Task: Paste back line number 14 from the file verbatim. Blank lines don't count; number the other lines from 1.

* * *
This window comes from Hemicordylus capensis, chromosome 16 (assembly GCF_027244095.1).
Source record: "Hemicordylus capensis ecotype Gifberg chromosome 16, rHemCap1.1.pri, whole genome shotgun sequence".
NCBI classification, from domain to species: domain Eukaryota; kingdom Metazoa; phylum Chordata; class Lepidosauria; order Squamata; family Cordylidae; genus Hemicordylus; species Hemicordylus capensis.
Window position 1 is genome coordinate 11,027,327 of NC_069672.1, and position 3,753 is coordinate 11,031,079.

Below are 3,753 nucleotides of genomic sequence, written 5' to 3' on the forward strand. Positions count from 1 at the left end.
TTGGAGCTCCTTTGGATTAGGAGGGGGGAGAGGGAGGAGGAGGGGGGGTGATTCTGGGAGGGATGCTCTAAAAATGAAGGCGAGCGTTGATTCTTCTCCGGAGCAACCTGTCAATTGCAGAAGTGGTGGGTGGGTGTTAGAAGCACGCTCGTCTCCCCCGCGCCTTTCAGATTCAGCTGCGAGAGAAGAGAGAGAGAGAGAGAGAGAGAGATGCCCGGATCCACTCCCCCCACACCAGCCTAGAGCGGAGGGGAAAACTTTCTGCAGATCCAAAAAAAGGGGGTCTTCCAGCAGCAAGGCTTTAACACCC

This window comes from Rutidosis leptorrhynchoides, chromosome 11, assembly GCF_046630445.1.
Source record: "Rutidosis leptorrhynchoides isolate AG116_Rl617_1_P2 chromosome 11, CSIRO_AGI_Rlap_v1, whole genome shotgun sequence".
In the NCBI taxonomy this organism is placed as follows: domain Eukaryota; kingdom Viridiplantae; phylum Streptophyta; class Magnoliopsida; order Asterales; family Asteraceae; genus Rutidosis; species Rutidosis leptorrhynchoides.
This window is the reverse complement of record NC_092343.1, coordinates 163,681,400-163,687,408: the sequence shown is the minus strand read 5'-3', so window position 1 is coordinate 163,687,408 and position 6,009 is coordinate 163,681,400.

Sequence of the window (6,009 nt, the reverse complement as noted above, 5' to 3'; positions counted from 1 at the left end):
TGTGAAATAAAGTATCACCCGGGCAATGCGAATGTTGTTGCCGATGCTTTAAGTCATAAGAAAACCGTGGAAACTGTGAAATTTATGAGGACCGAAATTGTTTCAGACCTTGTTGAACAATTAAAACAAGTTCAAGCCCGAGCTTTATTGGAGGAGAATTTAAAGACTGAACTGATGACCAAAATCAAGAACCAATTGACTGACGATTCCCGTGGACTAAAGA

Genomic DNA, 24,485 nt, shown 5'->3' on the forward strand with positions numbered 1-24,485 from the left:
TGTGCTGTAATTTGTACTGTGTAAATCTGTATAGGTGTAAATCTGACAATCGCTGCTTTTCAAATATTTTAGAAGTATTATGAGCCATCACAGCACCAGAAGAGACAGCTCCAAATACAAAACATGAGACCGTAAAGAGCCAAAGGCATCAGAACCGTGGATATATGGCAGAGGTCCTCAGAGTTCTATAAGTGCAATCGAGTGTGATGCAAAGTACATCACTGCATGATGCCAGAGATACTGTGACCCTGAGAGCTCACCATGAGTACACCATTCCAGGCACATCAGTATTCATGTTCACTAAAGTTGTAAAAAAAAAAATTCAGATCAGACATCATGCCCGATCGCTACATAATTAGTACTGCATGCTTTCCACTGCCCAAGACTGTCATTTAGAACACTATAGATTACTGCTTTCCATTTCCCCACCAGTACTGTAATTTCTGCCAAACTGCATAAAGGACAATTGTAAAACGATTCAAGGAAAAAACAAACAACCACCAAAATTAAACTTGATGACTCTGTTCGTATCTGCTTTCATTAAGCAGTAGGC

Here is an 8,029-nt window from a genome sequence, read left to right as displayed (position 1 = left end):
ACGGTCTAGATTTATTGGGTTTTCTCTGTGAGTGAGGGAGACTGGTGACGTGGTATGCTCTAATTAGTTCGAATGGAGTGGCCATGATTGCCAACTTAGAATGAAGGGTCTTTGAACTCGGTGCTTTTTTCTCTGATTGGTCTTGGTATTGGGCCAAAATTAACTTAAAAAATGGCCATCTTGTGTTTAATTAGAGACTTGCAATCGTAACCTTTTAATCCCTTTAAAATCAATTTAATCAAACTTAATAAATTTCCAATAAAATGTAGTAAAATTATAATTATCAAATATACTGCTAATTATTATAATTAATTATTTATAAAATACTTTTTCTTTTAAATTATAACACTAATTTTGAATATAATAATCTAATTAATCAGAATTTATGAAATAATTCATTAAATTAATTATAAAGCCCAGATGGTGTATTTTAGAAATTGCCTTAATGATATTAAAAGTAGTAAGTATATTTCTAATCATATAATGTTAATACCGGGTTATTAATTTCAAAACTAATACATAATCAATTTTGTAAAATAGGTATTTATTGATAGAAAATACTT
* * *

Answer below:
TGTGCTGTAATTTGTACTGTGTAAATCTGTATAGGTGTAAATCTGACAATCGCTGCTTTTCAAATATTTTAGAAGTATTATGAGCCATCACAGCACCAGAAGAGACAGCTCCAAATACAAAACATGAGACCGTAAAGAGCCAAAGGCATCAGAACCGTGGATATATGGCAGAGGTCCTCAGAGTTCTATAAGTGCAATCGAGTGTGATGCAAAGTACATCACTGCATGATGCCAGAGATACTGTGACCCTGAGAGCTCACCATGAGTACACCATTCCAGGCACATCAGTATTCATGTTCACTAAAGTTGTAAAAAAAAAAATTCAGATCAGACATCATGCCCGATCGCTACATAATTAGTACTGCATGCTTTCCACTGCCCAAGACTGTCATTTAGAACACTATAGATTACTGCTTTCCATTTCCCCACCAGTACTGTAATTTCTGCCAAACTGCATAAAGGACAATTGTAAAACGATTCAAGGAAAAAACAAACAACCACCAAAATTAAACTTGATGACTCTGTTCGTATCTGCTTTCATTAAGCAGTAGGC